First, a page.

I think what Adult Swim liked about it was that we do that little trailer every week. Every week there’d be a trailer that could invoke something from pop culture—it could be almost a stand-alone piece. Like in this pilot, Harry Potter and the Lost LeBaron. You could almost just watch that. In fact, one of the reasons I did all this was as part of a benefit show that my wife and I put on at New Year’s. We showed the Harry Potter piece, just the trailer, to a bunch of kids—it was a kids’ show that we put on, called The Not Inappropriate Show. And they loved it so much I thought, “Wow, it’s pretty good! Why don’t we put this on the air?” And that made me call Mike Lazzo and ask him if he would host it or anything. Mike is the coolest TV executive of all. He genuinely is what every artist dreams executives would be like. He’s a very rare kind of person. He goes with his gut and when he says “I trust you” or when he says “You go ahead and make your thing the way you want to,” he means it. So he’s a very rare guy in this business. He even expressed to me like, “It’s about Hollywood. I don’t know if people care,” but he trusted me a lot. He also felt like—I really wanted to make some story happen where my character has an ex-wife who keeps coming around and they have a spark together even though they’ve been married twice. And he’s got this new son who’s kind of a dope… I wanted to get that story going in there. And he’s like, “Story doesn’t really work on our channel. The kids who watch Adult Swim just want to see craziness. But go ahead, if you want to do story go ahead. We’ll see.” Anyways, it is what it is. I think it came out well.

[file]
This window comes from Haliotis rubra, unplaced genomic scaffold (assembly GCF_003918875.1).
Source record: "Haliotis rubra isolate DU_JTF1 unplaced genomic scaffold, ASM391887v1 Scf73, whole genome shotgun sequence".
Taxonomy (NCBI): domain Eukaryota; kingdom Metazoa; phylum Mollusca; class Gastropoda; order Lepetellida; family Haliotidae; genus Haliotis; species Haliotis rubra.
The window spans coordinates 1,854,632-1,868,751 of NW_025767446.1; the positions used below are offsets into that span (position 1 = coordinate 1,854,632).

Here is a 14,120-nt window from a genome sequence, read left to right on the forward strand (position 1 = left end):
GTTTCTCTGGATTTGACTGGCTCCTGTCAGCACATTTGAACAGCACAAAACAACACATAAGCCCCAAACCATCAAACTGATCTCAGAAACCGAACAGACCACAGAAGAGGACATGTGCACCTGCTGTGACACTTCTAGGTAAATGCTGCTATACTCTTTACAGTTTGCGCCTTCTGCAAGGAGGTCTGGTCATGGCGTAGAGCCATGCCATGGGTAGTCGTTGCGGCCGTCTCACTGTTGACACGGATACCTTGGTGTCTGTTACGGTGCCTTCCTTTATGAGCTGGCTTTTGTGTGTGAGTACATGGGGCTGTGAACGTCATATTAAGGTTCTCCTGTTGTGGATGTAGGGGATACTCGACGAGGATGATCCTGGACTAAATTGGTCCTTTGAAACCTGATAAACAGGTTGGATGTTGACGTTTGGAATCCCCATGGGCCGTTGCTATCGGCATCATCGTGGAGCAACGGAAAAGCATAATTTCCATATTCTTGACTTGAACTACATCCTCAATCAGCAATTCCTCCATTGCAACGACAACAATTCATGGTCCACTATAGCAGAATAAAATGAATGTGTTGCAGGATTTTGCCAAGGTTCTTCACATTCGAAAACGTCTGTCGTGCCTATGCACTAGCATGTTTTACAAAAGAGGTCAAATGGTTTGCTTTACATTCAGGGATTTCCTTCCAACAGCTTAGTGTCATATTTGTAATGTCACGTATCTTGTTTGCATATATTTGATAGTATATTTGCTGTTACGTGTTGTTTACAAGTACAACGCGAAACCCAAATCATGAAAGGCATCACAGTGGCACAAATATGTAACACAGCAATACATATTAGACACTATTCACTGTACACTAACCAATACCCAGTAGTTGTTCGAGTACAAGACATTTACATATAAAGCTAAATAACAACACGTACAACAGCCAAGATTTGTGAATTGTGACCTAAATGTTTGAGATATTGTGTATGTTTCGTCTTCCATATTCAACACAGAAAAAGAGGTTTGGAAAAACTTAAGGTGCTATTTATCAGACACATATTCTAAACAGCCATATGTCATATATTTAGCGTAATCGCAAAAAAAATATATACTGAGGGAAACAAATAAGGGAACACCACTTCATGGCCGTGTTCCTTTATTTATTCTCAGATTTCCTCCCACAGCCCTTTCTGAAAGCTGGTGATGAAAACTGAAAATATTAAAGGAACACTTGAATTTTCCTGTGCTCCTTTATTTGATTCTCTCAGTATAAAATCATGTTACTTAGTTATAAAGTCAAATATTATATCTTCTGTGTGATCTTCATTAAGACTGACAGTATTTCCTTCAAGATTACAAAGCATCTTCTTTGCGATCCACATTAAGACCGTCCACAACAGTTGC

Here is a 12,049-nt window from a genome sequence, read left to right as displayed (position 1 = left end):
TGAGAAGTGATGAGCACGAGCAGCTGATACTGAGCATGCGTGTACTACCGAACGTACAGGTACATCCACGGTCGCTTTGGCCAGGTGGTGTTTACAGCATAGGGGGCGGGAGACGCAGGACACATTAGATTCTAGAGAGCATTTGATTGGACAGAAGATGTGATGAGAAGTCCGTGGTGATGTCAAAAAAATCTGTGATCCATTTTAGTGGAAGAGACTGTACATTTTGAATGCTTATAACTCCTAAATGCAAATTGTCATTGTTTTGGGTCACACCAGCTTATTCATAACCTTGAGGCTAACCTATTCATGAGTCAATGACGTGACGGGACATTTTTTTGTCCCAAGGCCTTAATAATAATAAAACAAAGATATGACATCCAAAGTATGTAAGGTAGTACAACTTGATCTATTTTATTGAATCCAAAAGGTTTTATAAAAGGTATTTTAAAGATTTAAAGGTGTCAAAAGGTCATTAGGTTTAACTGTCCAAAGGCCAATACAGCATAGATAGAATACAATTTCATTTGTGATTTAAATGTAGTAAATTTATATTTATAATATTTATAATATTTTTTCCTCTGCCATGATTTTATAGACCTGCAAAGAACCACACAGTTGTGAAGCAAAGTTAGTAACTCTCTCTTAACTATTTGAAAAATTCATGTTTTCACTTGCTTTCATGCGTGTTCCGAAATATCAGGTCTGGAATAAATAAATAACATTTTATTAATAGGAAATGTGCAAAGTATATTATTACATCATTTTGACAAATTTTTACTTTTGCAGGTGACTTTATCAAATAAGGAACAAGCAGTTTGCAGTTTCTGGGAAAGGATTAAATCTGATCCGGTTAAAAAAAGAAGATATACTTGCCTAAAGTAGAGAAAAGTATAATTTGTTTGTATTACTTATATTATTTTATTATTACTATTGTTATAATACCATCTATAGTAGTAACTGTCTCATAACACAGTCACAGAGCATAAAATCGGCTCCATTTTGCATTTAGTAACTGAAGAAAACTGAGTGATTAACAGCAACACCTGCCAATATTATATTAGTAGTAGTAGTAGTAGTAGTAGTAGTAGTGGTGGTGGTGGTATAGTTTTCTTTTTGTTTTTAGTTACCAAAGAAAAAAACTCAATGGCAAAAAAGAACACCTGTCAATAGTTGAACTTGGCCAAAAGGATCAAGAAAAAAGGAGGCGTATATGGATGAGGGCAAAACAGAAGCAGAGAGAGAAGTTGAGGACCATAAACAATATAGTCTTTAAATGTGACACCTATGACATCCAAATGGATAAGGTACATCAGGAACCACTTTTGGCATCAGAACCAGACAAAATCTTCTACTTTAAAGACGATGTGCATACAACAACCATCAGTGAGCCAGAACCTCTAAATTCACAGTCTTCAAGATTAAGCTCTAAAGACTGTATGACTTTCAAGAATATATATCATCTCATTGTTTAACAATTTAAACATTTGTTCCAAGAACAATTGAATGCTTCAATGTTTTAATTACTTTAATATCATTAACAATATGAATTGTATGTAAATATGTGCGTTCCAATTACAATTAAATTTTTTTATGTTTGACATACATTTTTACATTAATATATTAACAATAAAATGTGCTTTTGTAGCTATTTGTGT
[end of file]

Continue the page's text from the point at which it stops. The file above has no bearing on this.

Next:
Do you think it makes executives uncomfortable when you’re talking about Hollywood and it’s not in a sexy way?
Yeah, they don’t want to hear stories about Hollywood. They think that Middle America doesn’t care about Hollywood. I’m not sure how much they care or what part of Hollywood they care about. They come out here as tourists and I’m not sure what they’re looking for—there are a bunch of copper stars in the pavement that they can look at. And they care about it but I guess there’s a limited amount of desire to hear about it… I don’t know. I think they’ll like these characters. I’m kind of determined to keep doing this guy Cal Mackenzie Goldberg 'cause I feel like he lives in me. I went and bought those glasses. The glasses that I wear are from this little place called Gentlemen’s Breakfast here in LA. Super-hip little shop this guy Laguna Beach runs. And so when I got the glasses I kind of got the character. We returned them after we did the pilot, and I thought to myself, “Forget it, I’m gonna do that guy again.” So I bought 'em.
But anyway, I'm curious, what do you think about the whole, “nobody wants to hear about Hollywood” theory?
I don’t know what the focus groups would say or how it would "track," but it's like… who the fuck wants to watch a show about advertising? But Mad Men is a success because it’s not really about advertising. And Hollywood’s funny. Really funny. So regardless if people want to hear about it, it’s still funny, and people want to laugh, so I don’t see why that’s an issue. I would understand if it was something like, “Hey, we can’t do this old-timey Marilyn Monroe, James Dean-era show. The kids don't like that shit anymore.” But it’s a funny show about a side of Hollywood people don’t know about, which to me is interesting. Then again, there are a lot of morons out there.